Cory's Shearwater: Large gray-brown shearwater, white underparts, pale yellow bill. Feeds at night on crustaceans and large sqiud it takes from the surface. Best identified by its relatively slow, languid flight compared to other shearwaters. Wings held downward. Soars on fixed wings if wind is up.
Range and Habitat
Cory's Shearwater: Breeds on the Azores and in the Mediterranean, but roams widely all over the Atlantic Ocean during the nonbreeding season.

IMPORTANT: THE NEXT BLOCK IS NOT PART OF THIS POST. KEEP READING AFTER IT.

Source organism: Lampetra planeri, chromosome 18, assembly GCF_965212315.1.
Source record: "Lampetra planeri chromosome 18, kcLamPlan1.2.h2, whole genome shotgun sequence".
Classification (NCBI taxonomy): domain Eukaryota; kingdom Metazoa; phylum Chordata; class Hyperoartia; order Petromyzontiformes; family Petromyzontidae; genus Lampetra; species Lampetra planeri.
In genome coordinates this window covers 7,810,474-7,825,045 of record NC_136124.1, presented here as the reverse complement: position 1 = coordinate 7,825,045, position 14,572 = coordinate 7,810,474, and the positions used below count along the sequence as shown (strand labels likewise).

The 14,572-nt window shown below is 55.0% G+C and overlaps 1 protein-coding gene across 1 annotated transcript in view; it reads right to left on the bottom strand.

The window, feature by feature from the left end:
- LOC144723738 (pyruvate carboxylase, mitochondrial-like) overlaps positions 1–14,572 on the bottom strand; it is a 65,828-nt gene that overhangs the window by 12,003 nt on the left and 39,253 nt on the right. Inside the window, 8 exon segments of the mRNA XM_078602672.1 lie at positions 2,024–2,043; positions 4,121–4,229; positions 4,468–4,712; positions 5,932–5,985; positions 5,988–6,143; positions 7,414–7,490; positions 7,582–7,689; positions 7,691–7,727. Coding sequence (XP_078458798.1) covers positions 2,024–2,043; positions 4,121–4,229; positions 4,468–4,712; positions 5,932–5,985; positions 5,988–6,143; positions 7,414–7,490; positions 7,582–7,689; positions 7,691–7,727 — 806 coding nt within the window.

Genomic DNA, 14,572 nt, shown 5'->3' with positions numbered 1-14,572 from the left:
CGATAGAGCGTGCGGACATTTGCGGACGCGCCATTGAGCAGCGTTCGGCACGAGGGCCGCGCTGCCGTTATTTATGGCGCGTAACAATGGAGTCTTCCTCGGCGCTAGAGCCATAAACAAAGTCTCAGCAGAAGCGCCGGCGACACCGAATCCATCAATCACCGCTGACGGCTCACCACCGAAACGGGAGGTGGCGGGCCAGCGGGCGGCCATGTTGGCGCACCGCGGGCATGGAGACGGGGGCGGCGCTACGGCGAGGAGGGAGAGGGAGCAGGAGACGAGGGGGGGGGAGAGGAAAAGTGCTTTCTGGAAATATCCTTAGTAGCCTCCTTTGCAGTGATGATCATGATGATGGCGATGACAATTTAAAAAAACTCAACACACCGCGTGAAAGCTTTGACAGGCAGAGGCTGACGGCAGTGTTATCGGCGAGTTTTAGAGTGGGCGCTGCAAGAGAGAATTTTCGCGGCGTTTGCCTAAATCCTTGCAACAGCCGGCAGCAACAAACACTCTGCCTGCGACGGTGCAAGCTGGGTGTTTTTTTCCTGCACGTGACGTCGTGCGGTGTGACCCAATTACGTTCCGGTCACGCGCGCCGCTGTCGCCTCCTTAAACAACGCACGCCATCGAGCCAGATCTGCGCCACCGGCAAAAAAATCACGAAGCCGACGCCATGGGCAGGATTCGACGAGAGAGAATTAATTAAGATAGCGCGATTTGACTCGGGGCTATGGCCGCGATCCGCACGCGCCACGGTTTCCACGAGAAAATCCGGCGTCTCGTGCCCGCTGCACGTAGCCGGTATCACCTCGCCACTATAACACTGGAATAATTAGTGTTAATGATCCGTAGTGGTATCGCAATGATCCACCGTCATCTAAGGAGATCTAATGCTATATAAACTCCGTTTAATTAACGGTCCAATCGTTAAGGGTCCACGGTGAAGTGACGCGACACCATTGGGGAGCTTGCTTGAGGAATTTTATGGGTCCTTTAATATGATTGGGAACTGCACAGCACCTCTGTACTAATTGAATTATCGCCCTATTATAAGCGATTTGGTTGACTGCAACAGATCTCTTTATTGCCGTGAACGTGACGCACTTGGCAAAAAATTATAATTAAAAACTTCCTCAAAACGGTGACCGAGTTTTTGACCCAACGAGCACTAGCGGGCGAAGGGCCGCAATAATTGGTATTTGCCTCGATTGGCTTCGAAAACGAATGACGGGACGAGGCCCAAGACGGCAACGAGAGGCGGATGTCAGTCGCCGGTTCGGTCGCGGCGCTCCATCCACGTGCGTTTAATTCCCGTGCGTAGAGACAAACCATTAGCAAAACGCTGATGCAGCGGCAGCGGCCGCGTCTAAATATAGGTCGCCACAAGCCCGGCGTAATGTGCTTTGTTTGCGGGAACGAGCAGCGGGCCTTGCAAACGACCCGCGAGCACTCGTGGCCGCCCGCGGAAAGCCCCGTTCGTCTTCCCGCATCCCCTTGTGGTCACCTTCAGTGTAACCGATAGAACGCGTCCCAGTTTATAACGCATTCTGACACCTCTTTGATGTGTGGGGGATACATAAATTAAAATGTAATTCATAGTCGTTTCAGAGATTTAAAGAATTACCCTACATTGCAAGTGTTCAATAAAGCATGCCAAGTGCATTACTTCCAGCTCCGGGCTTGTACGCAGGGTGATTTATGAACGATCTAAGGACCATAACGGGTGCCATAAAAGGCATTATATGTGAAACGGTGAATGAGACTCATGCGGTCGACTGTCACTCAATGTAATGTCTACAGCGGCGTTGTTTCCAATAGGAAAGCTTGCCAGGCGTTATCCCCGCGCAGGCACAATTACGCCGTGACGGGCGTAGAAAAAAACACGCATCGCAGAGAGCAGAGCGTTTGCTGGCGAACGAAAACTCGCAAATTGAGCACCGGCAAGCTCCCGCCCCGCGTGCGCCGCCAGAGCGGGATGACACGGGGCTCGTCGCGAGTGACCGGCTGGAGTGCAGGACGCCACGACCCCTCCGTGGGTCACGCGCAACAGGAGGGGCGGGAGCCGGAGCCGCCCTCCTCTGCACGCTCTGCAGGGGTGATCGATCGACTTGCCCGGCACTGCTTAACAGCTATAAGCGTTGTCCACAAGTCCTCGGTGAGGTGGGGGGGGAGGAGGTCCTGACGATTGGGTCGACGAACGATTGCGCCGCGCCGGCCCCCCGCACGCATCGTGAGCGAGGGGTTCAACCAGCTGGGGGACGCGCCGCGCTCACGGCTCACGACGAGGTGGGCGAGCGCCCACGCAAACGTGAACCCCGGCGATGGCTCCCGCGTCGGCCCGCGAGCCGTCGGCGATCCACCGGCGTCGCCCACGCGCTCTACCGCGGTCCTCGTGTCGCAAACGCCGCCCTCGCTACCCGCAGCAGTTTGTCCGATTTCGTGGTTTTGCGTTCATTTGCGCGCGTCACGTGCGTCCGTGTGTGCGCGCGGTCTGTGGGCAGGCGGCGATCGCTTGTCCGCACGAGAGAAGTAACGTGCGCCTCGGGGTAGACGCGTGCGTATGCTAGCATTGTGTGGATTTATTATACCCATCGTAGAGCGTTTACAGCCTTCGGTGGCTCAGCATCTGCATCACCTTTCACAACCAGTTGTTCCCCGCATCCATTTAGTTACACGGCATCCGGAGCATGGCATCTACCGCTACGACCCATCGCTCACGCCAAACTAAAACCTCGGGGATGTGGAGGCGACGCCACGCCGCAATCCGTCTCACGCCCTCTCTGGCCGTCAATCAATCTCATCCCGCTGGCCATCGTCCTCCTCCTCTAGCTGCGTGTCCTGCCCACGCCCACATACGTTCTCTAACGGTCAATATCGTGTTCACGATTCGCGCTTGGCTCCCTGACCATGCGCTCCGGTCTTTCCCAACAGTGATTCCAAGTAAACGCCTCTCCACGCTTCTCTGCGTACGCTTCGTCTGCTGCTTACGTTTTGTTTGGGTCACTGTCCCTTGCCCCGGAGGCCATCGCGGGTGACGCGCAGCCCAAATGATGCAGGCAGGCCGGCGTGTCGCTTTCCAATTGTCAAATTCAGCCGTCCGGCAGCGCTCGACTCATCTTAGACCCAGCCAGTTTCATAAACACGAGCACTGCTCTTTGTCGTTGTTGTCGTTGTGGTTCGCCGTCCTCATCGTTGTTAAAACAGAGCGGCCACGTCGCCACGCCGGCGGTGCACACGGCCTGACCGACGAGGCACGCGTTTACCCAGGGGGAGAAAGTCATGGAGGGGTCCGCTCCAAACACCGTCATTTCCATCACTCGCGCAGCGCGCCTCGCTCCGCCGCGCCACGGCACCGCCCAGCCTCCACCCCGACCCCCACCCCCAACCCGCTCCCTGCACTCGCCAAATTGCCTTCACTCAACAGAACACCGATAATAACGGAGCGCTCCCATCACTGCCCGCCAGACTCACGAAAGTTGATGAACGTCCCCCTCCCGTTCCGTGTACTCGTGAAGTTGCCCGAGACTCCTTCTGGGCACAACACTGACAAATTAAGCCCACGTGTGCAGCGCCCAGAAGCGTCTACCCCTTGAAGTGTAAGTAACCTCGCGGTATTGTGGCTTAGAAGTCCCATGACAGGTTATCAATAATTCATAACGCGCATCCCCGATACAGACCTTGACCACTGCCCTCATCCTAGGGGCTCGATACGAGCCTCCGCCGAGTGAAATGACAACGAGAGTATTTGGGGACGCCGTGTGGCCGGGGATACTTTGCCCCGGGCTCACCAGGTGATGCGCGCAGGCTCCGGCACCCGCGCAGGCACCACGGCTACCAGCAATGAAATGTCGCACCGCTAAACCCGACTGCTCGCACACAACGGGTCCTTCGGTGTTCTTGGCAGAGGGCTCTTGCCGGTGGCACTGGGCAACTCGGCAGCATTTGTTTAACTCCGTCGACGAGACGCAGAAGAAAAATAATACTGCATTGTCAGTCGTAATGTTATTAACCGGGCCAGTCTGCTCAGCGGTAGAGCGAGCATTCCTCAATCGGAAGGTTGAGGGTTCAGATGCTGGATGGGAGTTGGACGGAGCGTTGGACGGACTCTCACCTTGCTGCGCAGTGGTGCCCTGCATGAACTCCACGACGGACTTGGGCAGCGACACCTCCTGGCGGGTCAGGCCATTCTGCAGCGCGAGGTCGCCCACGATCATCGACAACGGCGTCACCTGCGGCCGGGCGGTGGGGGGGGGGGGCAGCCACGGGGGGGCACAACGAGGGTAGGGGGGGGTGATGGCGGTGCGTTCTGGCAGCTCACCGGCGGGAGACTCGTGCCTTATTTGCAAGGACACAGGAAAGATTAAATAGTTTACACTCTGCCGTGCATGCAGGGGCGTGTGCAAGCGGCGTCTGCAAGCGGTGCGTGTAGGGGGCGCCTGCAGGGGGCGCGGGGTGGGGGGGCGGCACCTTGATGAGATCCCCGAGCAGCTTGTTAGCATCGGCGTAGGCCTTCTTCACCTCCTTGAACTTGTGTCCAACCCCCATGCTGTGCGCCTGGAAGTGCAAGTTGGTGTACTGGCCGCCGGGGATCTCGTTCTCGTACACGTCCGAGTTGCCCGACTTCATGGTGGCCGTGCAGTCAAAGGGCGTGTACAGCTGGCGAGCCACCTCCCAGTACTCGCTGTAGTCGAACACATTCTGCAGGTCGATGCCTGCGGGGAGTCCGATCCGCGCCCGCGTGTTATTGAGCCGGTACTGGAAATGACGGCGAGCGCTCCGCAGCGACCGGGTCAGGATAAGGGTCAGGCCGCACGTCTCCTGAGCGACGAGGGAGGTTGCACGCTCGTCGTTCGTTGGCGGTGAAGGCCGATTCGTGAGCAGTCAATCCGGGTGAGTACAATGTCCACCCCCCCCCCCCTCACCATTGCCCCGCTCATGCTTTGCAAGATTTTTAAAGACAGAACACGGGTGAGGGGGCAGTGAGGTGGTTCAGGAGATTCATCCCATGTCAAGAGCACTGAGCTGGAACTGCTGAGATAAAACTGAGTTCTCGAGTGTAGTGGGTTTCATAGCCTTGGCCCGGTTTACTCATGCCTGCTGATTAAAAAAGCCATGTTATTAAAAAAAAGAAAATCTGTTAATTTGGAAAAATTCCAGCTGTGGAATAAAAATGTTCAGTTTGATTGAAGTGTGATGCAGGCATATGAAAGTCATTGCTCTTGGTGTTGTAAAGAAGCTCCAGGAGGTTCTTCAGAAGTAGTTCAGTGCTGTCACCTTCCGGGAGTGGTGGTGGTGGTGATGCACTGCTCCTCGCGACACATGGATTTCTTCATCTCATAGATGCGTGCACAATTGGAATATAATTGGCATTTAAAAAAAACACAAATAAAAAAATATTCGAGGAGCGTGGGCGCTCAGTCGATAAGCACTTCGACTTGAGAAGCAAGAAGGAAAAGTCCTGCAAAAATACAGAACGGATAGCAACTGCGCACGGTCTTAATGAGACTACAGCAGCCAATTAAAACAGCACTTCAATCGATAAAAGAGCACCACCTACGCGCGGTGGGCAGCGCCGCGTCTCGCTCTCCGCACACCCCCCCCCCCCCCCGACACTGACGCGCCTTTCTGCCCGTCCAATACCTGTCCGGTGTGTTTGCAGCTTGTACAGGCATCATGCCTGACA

Along with petrels and fulmars, shearwaters are called tubenoses, because a little pipe, fixed to the top of their bill, covers their nasal holes.
The Cory's Shearwater was named after the American ornithologist Charles B. Cory. It is the largest shearwater in North American waters.
They have a special organ just above the stomach that stores fish oil as an energy reserve.
A group of shearwaters are collectively known as an "improbability" of shearwaters.